What is the connection betweeen birthday paradox and sublinear sortedness testing

I was reading this article. On the first page there is statement in part 2, that when we randomly pick 2 indeccs each iteration, then we’ll have to select s=Ω(√(n))s=\Omega(\sqrt(n)) different iterations. And that can be calculated with birthday paradox. I don’t see the relation between this two parts.

I see it this way:
in total we can pick (n2)n \choose 2 index pairs each iteration. Indeces are ordered.
We have \frac {n}{2}\frac {n}{2} ordered pairs which can catch unsortedness.
So the probability to catch it:
p=\frac{\frac {n}{2}}{{{n} \choose {2}}}p=\frac{\frac {n}{2}}{{{n} \choose {2}}}.

Probability of error in 1 iteration is
q=1-p=p=1-\frac{\frac {n}{2}}{{{n} \choose {2}}}q=1-p=p=1-\frac{\frac {n}{2}}{{{n} \choose {2}}}

Probability of error in s runs is

Then s=\Omega(n)s=\Omega(n).
But in the article stated that s=\Omega(\sqrt(n))s=\Omega(\sqrt(n))
What is wrong?



1 Answer


Let me include what the question is asking about, in case the site goes down:

Firstly, I’d say it doesn’t matter: they’re only saying that (with high probability) we’ll need to select \Omega(\sqrt{n})\Omega(\sqrt{n}) pairs, so if you think you’ve found a better lower bound \Omega(n)\Omega(n), then it doesn’t contradict their claim: any function that is \Omega(n)\Omega(n) is also \Omega(\sqrt{n})\Omega(\sqrt{n}), so you’ve just proved a stronger result than theirs: either way we know that this test won’t work.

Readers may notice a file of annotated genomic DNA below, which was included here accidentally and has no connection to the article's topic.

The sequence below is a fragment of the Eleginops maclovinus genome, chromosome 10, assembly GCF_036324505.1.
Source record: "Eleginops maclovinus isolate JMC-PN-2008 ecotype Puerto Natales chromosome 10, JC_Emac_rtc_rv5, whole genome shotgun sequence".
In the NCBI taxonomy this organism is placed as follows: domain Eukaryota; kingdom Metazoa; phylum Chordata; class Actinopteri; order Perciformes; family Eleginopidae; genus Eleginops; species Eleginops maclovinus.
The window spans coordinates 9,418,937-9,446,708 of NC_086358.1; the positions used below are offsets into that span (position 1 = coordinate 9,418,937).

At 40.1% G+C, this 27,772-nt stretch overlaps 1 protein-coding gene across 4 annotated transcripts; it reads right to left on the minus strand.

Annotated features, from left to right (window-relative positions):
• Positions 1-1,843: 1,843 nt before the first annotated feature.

Secondly, nothing is wrong in your analysis; your analysis is correct for your (natural) understanding of the algorithm: if on each iteration we choose a pair (x_i, x_j)(x_i, x_j) independently of all previous choices, then indeed the probability of success in any given iteration is p = \frac{n}{2} / \binom{n}{2}p = \frac{n}{2} / \binom{n}{2}, so we need an expected number of 1/p = \Theta(n)1/p = \Theta(n) iterations till we are successful.

What their analysis does is in fact rule out all similar/smarter algorithms one can get by tweaking this algorithm: suppose we say we’re going to remember our choices from earlier iterations and not choose the same numbers again, also we’re somehow going to compare all the numbers we’ve selected so far to see if some pair is out of order. Then, still, we have n/2n/2 buckets from which we’re drawing balls, two at a time, so by the birthday paradox we need \Omega(\sqrt{n/2})\Omega(\sqrt{n/2}) drawings until we happen to randomly draw twice from the same bucket. This is the same as \Omega(\sqrt{n})\Omega(\sqrt{n}).